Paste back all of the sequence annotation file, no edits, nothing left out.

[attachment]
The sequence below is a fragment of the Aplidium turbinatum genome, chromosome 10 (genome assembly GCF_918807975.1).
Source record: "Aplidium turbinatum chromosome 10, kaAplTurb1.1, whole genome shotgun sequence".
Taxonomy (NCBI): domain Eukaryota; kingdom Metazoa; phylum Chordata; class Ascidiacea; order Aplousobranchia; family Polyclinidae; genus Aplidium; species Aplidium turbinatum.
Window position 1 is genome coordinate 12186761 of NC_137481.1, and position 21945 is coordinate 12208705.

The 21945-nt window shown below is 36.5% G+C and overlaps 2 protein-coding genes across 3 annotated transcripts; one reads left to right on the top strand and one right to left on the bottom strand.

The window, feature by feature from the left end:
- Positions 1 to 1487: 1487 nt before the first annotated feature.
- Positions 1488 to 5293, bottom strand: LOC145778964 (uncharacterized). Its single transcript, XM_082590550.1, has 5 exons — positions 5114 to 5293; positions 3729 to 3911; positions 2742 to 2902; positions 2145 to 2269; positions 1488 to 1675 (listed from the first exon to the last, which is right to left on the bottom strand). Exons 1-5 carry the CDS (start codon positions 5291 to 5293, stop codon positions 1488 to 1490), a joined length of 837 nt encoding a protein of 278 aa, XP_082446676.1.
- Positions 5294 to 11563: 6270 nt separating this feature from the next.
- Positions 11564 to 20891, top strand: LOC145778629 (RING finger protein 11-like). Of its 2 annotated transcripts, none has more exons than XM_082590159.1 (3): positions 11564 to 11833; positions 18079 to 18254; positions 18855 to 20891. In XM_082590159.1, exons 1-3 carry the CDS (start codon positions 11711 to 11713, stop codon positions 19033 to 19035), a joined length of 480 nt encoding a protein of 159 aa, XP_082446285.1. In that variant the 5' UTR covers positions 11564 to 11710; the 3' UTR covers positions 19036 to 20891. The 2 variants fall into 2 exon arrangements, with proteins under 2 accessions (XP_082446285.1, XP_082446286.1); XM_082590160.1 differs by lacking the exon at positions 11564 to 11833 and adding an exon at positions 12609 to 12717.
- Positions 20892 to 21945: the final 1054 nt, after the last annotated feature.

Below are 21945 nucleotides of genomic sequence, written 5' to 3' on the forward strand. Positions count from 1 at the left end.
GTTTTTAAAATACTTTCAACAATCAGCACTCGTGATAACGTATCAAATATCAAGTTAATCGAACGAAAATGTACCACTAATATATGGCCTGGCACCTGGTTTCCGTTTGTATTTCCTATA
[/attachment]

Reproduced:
The sequence below is a fragment of the Aplidium turbinatum genome, chromosome 10 (genome assembly GCF_918807975.1).
Source record: "Aplidium turbinatum chromosome 10, kaAplTurb1.1, whole genome shotgun sequence".
Taxonomy (NCBI): domain Eukaryota; kingdom Metazoa; phylum Chordata; class Ascidiacea; order Aplousobranchia; family Polyclinidae; genus Aplidium; species Aplidium turbinatum.
Window position 1 is genome coordinate 12186761 of NC_137481.1, and position 21945 is coordinate 12208705.

The 21945-nt window shown below is 36.5% G+C and overlaps 2 protein-coding genes across 3 annotated transcripts; one reads left to right on the top strand and one right to left on the bottom strand.

The window, feature by feature from the left end:
- Positions 1 to 1487: 1487 nt before the first annotated feature.
- Positions 1488 to 5293, bottom strand: LOC145778964 (uncharacterized). Its single transcript, XM_082590550.1, has 5 exons — positions 5114 to 5293; positions 3729 to 3911; positions 2742 to 2902; positions 2145 to 2269; positions 1488 to 1675 (listed from the first exon to the last, which is right to left on the bottom strand). Exons 1-5 carry the CDS (start codon positions 5291 to 5293, stop codon positions 1488 to 1490), a joined length of 837 nt encoding a protein of 278 aa, XP_082446676.1.
- Positions 5294 to 11563: 6270 nt separating this feature from the next.
- Positions 11564 to 20891, top strand: LOC145778629 (RING finger protein 11-like). Of its 2 annotated transcripts, none has more exons than XM_082590159.1 (3): positions 11564 to 11833; positions 18079 to 18254; positions 18855 to 20891. In XM_082590159.1, exons 1-3 carry the CDS (start codon positions 11711 to 11713, stop codon positions 19033 to 19035), a joined length of 480 nt encoding a protein of 159 aa, XP_082446285.1. In that variant the 5' UTR covers positions 11564 to 11710; the 3' UTR covers positions 19036 to 20891. The 2 variants fall into 2 exon arrangements, with proteins under 2 accessions (XP_082446285.1, XP_082446286.1); XM_082590160.1 differs by lacking the exon at positions 11564 to 11833 and adding an exon at positions 12609 to 12717.
- Positions 20892 to 21945: the final 1054 nt, after the last annotated feature.

Below are 21945 nucleotides of genomic sequence, written 5' to 3' on the forward strand. Positions count from 1 at the left end.
GTTTTTAAAATACTTTCAACAATCAGCACTCGTGATAACGTATCAAATATCAAGTTAATCGAACGAAAATGTACCACTAATATATGGCCTGGCACCTGGTTTCCGTTTGTATTTCCTATA